Category Archives: GHB

Riesling Ambassador

Riesling is the key!

Photograph by Alexandra Stellwagen

Here is my new autobiographical text explaining what happened to me and my work during the last years. You will also find it if you click on the Riesling Ambassador button above.

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There are no more dramatic vineyards than those in the breathtakingly rugged Middle Nahe Valley in Germany where the vines cling to steep slopes wedged between jagged cliffs of volcanic rock. They are now one of my twin homes. However, before Monday, 5th March 2019, when I became the Riesling Ambassador for the Gut Hermannsberg (GHB) wine estate in Niederhausen on the Nahe, I was deeply committed to freelance journalism for 35 years.

No, it was more than that. I was a free spirit who wrote about wine and anything that was connected to the wines that interested me. This included subjects as diverse as geology, anthropology, military history and rock music. The border between the possible and impossible in winemaking fascinated me and I was frequently a bladerunner on that edge. My gonzo journalist’s life was sometimes exhilarating for other reasons, because I wasn’t afraid of controversy and several times I sailed straight into the heart of a storm. I sometimes got into trouble, but always managed to dodge the bullets fired in my direction. So why switch path?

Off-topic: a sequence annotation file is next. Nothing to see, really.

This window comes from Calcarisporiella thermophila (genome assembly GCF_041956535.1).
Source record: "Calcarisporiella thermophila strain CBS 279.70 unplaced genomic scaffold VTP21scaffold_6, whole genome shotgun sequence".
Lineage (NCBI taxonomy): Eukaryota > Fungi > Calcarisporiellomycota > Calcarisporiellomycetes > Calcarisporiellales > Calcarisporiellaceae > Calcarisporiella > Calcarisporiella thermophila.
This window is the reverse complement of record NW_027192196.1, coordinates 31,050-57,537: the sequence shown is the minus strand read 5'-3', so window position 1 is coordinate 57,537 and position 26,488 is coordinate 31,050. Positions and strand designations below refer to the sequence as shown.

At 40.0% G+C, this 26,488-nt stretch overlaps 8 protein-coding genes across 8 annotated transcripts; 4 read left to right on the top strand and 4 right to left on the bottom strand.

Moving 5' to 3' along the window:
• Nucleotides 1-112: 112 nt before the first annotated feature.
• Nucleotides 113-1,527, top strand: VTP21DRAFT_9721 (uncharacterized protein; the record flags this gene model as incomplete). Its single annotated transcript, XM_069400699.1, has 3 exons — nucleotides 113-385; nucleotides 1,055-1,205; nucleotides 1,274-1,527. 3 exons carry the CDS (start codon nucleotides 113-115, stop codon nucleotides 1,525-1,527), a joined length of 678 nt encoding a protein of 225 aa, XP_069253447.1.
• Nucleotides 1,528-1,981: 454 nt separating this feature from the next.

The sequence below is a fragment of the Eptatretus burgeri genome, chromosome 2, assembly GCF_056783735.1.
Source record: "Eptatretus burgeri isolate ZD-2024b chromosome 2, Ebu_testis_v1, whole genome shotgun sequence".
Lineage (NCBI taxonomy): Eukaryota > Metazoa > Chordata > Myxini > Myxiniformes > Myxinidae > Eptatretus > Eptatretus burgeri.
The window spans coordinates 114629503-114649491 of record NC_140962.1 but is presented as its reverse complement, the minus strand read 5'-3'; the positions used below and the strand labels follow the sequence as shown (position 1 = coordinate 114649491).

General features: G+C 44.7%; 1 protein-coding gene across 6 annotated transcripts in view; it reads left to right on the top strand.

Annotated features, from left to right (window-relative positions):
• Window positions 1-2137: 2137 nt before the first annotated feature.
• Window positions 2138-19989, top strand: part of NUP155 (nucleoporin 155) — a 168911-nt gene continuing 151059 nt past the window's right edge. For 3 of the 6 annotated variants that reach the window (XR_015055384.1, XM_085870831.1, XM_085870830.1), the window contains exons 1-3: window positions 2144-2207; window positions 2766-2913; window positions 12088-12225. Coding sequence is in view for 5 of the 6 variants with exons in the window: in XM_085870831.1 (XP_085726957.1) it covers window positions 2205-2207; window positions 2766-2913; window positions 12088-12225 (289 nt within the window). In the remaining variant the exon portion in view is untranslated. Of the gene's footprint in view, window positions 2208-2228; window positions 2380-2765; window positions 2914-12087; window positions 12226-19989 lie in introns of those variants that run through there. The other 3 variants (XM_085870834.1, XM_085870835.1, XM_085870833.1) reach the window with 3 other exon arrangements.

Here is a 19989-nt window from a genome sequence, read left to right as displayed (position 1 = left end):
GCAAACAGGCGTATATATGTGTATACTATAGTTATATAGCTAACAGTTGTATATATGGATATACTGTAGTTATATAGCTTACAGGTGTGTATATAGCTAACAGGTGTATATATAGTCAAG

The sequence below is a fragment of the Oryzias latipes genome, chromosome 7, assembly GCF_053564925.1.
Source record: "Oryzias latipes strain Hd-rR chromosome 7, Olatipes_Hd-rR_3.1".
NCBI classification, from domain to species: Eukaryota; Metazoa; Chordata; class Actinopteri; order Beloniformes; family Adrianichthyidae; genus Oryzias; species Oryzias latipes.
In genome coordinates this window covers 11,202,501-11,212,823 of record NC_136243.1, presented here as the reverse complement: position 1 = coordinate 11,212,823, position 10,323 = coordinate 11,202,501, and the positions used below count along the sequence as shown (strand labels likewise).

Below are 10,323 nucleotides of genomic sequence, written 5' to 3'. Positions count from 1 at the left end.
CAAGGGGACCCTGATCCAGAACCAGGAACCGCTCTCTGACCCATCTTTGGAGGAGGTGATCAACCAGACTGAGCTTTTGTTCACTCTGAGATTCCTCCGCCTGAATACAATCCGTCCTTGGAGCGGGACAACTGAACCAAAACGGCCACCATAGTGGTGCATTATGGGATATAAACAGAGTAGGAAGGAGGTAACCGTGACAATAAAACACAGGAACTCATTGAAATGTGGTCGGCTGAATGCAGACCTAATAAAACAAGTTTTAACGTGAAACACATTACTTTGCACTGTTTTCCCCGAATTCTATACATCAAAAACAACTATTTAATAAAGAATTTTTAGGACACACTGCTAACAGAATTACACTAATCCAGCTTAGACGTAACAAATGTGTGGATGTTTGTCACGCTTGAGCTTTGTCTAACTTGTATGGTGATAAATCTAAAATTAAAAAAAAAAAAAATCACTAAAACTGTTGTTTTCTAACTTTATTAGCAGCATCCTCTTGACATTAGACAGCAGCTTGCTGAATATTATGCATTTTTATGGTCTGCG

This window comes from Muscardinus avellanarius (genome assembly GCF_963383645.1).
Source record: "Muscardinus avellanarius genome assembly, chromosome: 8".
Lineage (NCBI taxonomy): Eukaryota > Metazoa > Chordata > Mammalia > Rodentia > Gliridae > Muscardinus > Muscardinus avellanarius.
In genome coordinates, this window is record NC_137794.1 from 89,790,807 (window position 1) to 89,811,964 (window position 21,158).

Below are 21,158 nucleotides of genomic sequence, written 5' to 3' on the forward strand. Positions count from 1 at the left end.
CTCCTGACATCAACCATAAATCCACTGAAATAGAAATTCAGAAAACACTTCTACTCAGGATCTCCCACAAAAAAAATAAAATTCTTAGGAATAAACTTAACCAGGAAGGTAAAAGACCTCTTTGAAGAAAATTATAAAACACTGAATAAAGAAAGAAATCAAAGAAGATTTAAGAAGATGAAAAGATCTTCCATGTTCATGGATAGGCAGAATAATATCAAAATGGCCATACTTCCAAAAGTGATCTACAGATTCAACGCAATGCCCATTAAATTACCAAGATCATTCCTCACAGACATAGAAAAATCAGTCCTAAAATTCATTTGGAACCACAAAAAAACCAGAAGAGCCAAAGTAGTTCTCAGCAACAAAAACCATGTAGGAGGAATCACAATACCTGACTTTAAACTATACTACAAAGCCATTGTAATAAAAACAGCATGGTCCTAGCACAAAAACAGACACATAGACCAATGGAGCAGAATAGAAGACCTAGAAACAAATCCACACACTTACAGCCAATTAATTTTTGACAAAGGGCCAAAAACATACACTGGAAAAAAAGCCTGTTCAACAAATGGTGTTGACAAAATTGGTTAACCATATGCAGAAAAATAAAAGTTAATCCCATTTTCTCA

The truth is that everything has down sides. In my case they begin with the fact that most of the daring things I wrote only appeared in German. That’s the reason most of you have not only never read any of them, you also didn’t realize they existed until this moment. This means that my trilogy about wine and globalization Schöne Neue Weinwelt (2003, Argon Verlag, Berlin), Wilder Wein and Wein Weit Weg (2006 and 2009 both Scherz Verlag, Frankfurt) never appeared in English and therefore failed to achieve their full potential. Regardless whether you consider these works successful together they add up to a revolution in wine journalism. The same basic problem applies to the more conventional Wein Spricht Deutsch (2007, Scherz Verlag, Frankfurt) which I wrote with Ursula Heinzelmann, Chandra Kurt, Manfred Lüer and Stephan Reinhardt, illustrated by Andreas Durst’s photos.